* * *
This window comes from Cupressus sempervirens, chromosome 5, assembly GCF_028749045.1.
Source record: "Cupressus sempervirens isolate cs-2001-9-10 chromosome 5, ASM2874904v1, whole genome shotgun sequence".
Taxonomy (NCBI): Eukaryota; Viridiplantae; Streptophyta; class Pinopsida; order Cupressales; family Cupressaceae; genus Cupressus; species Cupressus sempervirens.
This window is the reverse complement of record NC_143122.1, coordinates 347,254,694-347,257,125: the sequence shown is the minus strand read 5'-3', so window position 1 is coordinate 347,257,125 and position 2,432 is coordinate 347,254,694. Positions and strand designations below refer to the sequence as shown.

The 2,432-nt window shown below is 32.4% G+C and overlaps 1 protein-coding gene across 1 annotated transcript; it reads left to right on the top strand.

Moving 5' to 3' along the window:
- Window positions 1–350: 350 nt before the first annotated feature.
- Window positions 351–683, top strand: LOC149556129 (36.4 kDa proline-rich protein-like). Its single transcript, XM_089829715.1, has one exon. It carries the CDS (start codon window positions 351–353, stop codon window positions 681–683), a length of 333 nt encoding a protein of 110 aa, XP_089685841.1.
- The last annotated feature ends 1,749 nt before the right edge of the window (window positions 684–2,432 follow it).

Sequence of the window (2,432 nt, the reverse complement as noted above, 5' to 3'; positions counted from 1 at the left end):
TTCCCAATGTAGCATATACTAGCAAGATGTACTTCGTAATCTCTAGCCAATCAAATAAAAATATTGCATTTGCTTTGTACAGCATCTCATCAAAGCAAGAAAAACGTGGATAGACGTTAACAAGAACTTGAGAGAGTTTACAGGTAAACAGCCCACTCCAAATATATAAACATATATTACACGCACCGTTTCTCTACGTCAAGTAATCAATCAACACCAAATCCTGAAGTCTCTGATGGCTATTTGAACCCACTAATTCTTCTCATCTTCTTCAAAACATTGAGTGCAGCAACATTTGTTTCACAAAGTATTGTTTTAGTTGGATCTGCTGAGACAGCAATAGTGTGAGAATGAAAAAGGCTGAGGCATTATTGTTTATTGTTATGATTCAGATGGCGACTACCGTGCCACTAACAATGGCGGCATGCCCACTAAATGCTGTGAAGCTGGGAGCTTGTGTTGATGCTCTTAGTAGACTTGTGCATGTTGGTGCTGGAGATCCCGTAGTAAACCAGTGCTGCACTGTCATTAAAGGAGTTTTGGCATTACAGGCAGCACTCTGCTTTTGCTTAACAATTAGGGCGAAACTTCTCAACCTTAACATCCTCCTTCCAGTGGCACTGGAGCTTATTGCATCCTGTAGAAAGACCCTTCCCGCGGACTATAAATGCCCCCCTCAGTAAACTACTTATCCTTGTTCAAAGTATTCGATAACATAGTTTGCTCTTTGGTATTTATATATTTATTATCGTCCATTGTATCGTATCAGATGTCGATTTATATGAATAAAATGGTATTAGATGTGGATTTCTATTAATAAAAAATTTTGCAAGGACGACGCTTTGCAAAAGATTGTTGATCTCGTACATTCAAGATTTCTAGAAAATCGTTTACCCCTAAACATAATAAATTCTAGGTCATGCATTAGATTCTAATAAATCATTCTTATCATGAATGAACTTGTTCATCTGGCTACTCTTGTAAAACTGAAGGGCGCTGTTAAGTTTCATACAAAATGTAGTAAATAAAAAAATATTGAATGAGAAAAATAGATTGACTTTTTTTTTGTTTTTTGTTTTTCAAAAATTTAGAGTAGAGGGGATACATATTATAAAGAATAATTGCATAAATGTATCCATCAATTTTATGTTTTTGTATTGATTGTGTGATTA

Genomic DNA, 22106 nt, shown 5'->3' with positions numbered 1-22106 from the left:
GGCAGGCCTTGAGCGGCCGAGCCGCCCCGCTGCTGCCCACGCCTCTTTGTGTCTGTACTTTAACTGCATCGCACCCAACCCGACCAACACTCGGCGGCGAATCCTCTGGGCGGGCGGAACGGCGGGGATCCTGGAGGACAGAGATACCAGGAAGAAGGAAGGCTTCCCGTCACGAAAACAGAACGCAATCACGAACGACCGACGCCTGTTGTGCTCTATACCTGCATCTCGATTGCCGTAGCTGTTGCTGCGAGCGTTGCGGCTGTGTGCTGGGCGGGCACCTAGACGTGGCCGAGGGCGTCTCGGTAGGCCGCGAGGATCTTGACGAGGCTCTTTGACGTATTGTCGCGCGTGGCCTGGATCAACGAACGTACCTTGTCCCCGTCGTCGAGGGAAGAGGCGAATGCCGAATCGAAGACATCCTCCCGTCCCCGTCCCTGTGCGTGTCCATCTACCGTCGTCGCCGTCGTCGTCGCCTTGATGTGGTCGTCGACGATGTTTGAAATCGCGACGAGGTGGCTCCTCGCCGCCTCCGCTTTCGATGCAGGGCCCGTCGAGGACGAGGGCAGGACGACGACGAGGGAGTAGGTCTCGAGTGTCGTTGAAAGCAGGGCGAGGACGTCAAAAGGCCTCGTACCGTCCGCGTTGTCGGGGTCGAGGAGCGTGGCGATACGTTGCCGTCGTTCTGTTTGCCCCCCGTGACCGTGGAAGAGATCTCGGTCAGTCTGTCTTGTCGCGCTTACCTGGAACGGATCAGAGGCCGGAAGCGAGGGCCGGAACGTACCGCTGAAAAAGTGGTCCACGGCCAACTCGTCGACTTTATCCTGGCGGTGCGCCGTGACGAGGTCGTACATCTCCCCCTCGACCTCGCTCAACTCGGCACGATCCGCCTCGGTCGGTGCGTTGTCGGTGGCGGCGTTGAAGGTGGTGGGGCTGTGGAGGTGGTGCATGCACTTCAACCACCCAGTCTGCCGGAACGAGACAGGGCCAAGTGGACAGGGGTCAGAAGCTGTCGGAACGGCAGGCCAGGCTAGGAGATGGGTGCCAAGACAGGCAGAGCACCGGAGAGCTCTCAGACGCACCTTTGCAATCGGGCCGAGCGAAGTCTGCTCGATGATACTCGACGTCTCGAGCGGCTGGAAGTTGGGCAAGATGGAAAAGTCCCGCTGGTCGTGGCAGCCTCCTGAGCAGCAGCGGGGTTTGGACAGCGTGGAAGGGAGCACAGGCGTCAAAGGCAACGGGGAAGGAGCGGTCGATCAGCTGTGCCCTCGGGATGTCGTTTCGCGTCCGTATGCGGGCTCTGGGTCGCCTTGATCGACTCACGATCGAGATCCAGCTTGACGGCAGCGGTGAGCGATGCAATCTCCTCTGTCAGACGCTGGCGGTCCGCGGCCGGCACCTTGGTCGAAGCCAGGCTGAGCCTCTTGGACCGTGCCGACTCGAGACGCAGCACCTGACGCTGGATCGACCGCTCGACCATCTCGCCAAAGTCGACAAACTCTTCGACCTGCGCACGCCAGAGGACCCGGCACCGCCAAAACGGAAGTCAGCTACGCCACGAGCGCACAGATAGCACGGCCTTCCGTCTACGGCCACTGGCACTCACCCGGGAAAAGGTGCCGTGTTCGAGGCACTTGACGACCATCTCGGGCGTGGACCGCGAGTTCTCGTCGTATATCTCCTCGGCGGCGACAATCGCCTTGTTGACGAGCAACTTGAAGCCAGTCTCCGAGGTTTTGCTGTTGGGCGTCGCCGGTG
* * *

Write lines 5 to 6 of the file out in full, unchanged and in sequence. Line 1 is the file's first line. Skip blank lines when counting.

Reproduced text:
The 2,432-nt window shown below is 32.4% G+C and overlaps 1 protein-coding gene across 1 annotated transcript; it reads left to right on the top strand.

Moving 5' to 3' along the window: